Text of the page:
Property owners can turn assets into cash with a sale-leaseback

Many businesses have taken a massive hit because of the pandemic. In the real estate market, current conditions are affecting both tenants and property owners. Tenants, many of which have seen a huge dip in income, are having difficulty paying rent. That’s put a strain on landlords, who often have lenders to pay. More important, if you are an owner/occupier, this quickly becomes a double-edged sword.

The situation has led some property owners to seek out liquidity and mitigate some of their risk. They’re finding that sale-leasebacks, which bring in investors who can provide immediate cash, often provide a logical and time-sensitive solution.

Smart Business spoke with Joseph V. Barna, SIOR, a principal at Cushman & Wakefield/CRESCO Real Estate, about sale-leasebacks and what property owners should consider as they look for investors.

Why should commercial property owners consider a sale-leaseback now?

Many property owners are looking to convert assets into liquidity, and there are a lot of qualified investors and institutions that are flush with capital looking for places to put it. Many regional and national investors are interested in Cleveland as there is less competition for deals compared to top-tier markets such as Los Angeles, New York or Chicago.

In sale-leaseback transactions, the owner sells their property to an investor, gets immediate capital to deploy elsewhere and retains use of the asset.

Property owners that also run businesses may need to invest in equipment, want to expand or need to pay down other debt, and the capital required to accomplish those things may be tied up in their property. Through a sale-leaseback, they can take the equity out and put it where they can get a higher return while getting the benefit of using and occupying the property.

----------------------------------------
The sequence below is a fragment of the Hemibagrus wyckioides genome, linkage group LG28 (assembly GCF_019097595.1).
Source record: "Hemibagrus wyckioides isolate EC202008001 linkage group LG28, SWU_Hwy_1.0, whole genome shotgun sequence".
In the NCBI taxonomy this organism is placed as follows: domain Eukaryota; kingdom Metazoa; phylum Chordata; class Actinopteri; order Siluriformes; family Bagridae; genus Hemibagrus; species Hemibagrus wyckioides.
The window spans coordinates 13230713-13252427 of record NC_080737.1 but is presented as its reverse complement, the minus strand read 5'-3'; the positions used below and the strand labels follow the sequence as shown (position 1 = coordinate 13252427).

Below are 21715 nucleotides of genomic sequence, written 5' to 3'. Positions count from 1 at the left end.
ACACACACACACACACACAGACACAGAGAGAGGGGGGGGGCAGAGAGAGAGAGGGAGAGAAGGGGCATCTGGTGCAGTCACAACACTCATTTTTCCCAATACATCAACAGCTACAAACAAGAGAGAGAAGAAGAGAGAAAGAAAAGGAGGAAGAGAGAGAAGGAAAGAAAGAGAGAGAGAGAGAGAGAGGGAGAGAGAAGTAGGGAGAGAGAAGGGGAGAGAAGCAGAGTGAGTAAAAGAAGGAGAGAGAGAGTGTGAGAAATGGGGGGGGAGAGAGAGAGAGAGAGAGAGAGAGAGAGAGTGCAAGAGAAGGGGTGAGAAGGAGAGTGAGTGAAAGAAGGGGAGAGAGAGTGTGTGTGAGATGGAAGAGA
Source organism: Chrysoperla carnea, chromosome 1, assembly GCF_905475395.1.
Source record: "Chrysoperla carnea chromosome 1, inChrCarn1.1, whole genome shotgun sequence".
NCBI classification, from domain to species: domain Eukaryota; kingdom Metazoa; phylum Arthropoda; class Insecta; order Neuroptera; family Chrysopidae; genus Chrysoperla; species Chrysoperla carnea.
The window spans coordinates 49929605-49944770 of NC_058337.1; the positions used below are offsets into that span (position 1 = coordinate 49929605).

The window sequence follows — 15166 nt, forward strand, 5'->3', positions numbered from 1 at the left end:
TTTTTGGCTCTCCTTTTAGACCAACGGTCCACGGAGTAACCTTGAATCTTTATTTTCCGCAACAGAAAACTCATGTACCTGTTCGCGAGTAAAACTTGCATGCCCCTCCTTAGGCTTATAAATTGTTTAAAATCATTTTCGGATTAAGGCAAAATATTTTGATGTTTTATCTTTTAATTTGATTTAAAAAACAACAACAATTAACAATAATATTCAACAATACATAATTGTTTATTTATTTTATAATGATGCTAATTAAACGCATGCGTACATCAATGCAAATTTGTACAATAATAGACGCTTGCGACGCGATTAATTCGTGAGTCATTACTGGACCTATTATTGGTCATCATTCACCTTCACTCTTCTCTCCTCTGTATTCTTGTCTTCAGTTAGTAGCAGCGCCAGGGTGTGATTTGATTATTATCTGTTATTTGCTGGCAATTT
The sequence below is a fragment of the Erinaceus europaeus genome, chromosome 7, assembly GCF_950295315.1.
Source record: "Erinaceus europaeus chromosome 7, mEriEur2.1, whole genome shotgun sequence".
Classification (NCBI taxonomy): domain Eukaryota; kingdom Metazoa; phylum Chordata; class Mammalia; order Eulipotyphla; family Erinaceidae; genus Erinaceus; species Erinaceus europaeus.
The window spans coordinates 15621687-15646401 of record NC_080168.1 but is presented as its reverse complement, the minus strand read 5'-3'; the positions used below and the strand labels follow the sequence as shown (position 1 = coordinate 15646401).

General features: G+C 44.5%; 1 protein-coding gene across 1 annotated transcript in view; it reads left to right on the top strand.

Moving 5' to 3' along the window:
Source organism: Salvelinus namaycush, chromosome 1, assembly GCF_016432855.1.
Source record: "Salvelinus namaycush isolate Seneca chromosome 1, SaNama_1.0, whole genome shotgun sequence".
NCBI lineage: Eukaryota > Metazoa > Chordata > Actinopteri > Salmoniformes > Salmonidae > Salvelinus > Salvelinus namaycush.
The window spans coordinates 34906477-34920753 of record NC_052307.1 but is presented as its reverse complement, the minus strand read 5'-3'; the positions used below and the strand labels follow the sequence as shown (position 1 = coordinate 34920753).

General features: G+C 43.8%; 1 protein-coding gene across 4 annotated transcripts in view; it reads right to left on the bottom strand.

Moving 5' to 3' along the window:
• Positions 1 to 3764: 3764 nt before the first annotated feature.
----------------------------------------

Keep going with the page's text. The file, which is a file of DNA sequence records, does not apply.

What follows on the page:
What should property owners look for in an investor?

It’s important for sellers that operate out of their property to recognize that once the sale-leaseback transaction is complete, they’ll be a tenant and there’s going to be a new owner. It’s a partnership — the new owner is looking for a return on the investment and the former owner needs a property that can meet their business’s needs. Both parties need to understand the other’s objectives and long-term goals.

One consideration as sellers talk with potential investors is how experienced the investors are with this type of investment and property — how capable they are of being a landlord. For instance, if the building needs a new roof, can the investor write a check and make it happen? It really comes down to experience, how well capitalized they are, and their history.

While investors are eager to put their money to work, they’re still selective. It may be tough for retail property owners to find investors right now because this specific market sector is struggling. Also, office investments are not as hot as they had been as more people work out of their house and it’s unclear how many people are going to return to an office environment. That could be made worse if businesses downsize their office space to accommodate this potential new normal.

What might deal negotiations look like?

Investors may want the tenant to sign a long-term lease — eight or 10 years. In that case, they’ll want to make sure that the tenant is capable of being in business that long, so they will need to be comfortable with the financial stability of the business.

The tenant should have a clear understanding of their future business requirements and the trajectory of the business should be reflected in the lease. For instance, if the business is expanding, provisions should be included for the investor to renovate or expand the premises to accommodate that growth. On the flip side, the tenant might want to include contraction and/or sublease rights.

Property owners who are looking to convert their asset to cash should work to understand the current market conditions and talk with the right experts — accountant, legal and financial advisers, real estate consultant — to determine where the market is and where it’s going. That will help them make the best decision, and ensure a positive outcome despite the current challenges.

Insights Real Estate is brought to you by Cushman & Wakefield/CRESCO Real Estate